It Doesn’t Stick

It’s too early to know whether today will be just another repeat of 24 sequential hours or something more—or less. We jam so much into little packets of time, expecting minutes to burst, full-blown, into years; but expectations can be sidetracked by seconds that scurry to complete minutes, not lifetimes.  Dreams are like that, too. They cover us with wishes and hopes, only to morph into nightmares in which wishes have wings and hopes crash into the rocks beneath murderous rapids. Vivid visions turn dim and cloudy in the face of sandstorms.


The highlight of the day yesterday for me was the Woody Guthrie Center. It was the most sobering, depressing experience, too. Hope, so strong and pure and powerful, crashed to the rocks. Wishes for a better, more inclusive, and loving future flew away as the energy of youth morphed into the capitalist greed that still, today, informs our most potent desires.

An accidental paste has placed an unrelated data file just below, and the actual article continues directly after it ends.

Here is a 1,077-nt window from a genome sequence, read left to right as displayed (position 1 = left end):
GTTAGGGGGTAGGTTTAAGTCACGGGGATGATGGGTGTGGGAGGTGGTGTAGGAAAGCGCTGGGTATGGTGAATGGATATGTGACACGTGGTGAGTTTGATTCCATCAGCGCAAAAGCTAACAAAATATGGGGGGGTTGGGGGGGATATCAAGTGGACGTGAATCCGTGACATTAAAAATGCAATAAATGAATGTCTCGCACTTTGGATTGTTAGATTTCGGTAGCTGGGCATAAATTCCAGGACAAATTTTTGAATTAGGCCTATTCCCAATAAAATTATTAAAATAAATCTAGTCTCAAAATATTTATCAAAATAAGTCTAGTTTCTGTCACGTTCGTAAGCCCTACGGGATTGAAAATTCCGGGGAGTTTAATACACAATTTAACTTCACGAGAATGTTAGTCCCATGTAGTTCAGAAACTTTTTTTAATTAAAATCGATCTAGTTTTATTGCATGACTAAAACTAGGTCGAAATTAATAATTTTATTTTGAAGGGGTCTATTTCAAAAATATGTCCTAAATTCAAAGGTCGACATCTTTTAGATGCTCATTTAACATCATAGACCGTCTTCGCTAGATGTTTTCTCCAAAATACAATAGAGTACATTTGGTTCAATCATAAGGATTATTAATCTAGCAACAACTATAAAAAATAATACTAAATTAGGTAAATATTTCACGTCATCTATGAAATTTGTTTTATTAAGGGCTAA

Lunch with a colleague from long-ago brought into sharp focus the reality of loss and aging and dismissive acts of artificial appreciation. The “old days” were fine, but they are gone and forgotten by everyone but those who lived them. Those days no longer matter, just like those who lived them. Everything and everyone is replaceable. We’re either too late or too early. And too simple or too abstract to be understood.


We throw money at the wall, hoping it will stick in the form of excitement and precious memories. It doesn’t stick.


It is 7 a.m., time to begin digging into the rubble of time to see what’s there.

About John Swinburn

"Love not what you are but what you may become."― Miguel de Cervantes
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